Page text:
As marketers, it’s our job to create compelling offers, massive email lists, to write amazing copy and craft high converting capture pages. Over the past few years there’s been a huge advancement in the quality of capture pages.
If you’re not staying up to date with landing page software, design and graphics; your conversions are going to fall. With that in mind, it got me thinking about the most common mistakes people make with their capture pages. Here are are 4 common capture page mistakes:
1. Asking For Far Too Much
I’m just going to say it. All you need is a user’s email address. Names are better, sure. Do they increase conversions and response rates, sure. With that said… the maximum amount of information you should ask for is a user’s name and email address.
Unless calling up leads is an essential part of your marketing strategy; DO NOT ask for a phone number. Never ask for a zip code, address, or anything of the sort. Every extra field of information you request; your conversion rate will decrease by at least 10%.
A few years ago a friend of mine challenged this idea. That asking for a name as well as an email address would drive conversions down. I decided to run a split-test campaign, just to prove him wrong. To my surprise I was right, by a mile.
I setup 3 capture pages with the same variables, but one asked for name and email, one just email. The first one asking for just an email generated a 30% conversion rate, asking for a name as well dropped it to 23%. 7% may not seem like big difference, but when you’re generating tens of thousands of leads; it really adds up.
The other case studies were similarly shocking. Always ask for as little information as possible, otherwise you’ll kill your conversions.
2. Bad Opt-in Form Placement
I always thought it was pretty obvious that having the opt-in form above the fold would increase conversions, but I had no idea how strong the effect would be. Did you know that over 75% of website visitors spend their time above the fold?
It’s apparently true, the vast majority of visitors never scroll down a page, it’s kinda ridiculous. Does that mean you’re wasting your time with anything below the fold? Not at all, it just means you need to attempt to monetize the traffic that doesn’t scroll down below the fold by placing an opt-in form above the fold.
3. Using A Bad Headline
The headline is the first thing a visitor sees when visiting your capture page. It’s the most important aspect of the page, more important than your actual offer. I can’t tell you how to write a powerful headline, that’s beyond this article. The best advice is to carefully craft 10 different compelling headlines. Once done, duplicate your capture page 10 times using a different headline for each version. The headline is the only variable worth split-testing immediately.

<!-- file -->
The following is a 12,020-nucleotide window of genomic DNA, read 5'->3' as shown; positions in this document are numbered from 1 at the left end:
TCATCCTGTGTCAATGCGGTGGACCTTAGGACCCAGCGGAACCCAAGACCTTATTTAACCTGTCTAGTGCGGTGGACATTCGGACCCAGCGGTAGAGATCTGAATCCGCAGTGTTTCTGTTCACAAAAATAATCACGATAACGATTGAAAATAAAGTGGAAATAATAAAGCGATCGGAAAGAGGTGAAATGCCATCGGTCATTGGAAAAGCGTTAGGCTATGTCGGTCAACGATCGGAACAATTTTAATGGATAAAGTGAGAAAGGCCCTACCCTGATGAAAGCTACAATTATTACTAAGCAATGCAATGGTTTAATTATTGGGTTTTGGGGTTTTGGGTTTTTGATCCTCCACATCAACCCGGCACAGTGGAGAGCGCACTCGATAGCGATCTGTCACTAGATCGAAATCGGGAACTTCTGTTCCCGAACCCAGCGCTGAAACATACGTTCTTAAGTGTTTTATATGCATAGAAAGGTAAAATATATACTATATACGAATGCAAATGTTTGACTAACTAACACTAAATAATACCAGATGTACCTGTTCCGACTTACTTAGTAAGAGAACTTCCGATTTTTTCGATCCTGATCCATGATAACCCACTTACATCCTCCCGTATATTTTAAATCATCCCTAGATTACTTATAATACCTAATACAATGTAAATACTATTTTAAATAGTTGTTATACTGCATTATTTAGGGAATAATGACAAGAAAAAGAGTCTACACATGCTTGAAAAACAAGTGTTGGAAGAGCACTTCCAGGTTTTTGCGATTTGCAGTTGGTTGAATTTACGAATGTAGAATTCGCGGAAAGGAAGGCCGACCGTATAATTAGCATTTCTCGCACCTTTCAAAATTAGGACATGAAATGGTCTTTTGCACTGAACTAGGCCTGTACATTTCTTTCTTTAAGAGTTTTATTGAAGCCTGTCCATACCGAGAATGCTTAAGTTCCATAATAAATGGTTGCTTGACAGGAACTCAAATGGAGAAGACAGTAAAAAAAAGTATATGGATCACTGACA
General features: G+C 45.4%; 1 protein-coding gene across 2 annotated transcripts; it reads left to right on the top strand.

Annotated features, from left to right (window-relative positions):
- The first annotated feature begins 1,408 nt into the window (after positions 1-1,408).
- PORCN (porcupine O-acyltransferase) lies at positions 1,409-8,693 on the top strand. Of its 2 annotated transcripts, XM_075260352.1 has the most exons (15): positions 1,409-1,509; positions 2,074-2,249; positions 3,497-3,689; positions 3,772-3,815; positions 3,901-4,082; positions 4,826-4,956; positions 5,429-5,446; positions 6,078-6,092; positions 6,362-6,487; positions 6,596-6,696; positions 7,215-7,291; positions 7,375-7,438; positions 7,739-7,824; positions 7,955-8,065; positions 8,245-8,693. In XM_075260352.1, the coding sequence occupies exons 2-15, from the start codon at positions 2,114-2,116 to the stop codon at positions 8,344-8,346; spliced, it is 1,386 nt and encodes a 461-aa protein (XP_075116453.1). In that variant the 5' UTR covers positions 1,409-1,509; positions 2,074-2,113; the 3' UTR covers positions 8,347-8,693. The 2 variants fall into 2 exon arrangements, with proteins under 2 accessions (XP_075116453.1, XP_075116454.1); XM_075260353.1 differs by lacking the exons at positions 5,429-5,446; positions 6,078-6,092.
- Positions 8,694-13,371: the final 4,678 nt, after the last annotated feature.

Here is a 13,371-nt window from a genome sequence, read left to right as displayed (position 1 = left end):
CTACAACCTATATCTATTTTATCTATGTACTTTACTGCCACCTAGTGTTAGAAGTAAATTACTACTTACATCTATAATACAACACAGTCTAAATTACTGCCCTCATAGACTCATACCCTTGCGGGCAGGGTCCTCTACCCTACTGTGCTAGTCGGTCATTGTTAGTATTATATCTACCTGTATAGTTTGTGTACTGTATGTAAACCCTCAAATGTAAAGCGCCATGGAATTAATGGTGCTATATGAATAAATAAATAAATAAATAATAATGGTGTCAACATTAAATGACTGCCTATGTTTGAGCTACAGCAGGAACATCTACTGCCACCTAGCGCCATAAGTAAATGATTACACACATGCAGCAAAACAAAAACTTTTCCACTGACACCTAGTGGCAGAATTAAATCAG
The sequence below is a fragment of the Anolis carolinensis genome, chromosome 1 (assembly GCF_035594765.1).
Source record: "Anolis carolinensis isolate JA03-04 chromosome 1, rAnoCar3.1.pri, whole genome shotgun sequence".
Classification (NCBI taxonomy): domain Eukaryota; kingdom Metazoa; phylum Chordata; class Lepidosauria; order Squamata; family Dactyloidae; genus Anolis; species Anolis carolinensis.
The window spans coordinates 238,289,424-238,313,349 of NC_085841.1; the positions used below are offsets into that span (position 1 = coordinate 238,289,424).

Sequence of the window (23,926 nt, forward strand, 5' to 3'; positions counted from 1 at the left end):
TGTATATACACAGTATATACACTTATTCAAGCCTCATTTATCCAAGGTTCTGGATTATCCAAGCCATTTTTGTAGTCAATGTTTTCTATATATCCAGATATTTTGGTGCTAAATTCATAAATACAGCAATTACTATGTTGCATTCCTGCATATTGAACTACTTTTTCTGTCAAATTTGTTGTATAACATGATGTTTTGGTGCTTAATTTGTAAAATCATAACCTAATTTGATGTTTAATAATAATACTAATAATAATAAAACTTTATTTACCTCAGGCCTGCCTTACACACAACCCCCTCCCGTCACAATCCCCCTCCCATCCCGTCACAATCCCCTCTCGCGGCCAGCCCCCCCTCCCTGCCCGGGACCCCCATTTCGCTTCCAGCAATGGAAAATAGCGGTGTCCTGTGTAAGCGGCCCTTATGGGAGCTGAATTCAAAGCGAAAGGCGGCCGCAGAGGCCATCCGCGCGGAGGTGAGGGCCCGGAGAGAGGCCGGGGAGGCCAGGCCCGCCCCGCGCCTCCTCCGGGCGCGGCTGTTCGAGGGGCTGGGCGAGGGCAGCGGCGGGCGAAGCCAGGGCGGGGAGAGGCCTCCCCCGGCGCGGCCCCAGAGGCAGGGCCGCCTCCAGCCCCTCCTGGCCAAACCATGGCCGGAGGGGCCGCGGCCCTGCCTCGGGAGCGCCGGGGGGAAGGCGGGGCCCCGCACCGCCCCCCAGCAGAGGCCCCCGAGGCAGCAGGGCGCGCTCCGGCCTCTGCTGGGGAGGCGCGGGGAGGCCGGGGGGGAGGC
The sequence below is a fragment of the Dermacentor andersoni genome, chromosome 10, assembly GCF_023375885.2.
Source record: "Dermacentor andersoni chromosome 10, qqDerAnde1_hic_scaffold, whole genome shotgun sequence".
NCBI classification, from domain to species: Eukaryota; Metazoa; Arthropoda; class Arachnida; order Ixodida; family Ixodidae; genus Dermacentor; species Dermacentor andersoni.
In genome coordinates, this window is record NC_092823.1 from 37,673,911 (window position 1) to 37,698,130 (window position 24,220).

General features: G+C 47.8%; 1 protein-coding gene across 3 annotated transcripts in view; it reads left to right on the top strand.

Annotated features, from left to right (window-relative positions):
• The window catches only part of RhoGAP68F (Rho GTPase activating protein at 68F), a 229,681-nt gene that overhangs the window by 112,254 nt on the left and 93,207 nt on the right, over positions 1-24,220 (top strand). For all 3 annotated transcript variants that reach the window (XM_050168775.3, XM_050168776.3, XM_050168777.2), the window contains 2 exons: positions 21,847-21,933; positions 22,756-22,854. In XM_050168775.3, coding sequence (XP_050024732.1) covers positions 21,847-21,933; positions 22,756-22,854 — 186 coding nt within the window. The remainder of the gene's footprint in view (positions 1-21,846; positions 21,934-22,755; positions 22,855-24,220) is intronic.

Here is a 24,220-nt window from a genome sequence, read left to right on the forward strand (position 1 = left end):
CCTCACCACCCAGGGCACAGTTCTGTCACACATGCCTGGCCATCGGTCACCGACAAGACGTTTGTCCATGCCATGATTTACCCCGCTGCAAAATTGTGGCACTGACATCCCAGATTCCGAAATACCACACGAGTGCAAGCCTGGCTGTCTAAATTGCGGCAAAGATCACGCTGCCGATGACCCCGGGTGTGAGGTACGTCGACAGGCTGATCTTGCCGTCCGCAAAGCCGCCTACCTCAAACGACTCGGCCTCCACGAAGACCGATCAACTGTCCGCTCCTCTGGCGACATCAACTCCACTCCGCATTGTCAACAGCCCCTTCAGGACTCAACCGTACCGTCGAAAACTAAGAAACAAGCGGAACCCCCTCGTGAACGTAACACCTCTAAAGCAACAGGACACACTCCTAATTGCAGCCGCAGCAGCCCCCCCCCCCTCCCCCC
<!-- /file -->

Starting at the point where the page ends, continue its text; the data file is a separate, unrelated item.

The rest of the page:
Run some traffic at the pages, see which ones converts the highest. You’ll find they convert very differently, conversion rate differences of as much as 50% – all because of the headline. Don’t be lazy on the copy, it’ll ruin your efforts.
4. Slacking On Design
Attractive design is a fundamental component of a high converting capture page, without a doubt. But I have two thoughts here. What you want to do is the opposite of what everyone else is doing in your niche. Design has exploded in recent years, just look at websites from the 90′s and compare them to today; they’re incomparable (they’re just that bad).
However, many niches now are becoming saturated with faddy over-hyped design. Design is similar to copy – it’s seductive. The problem is all the marketers are using similar ‘almost futuristic’ graphics now. In many niches they convert very well, but if you’re in the Internet Marketing niche or one alike; you might find an ugly ass capture page convert better than one using quality graphics.
It has something to do with people associating sexy design with scams and disappointment. Again, the only thing you can do is split-test, like with all conversion optimization tactics.
To your success,
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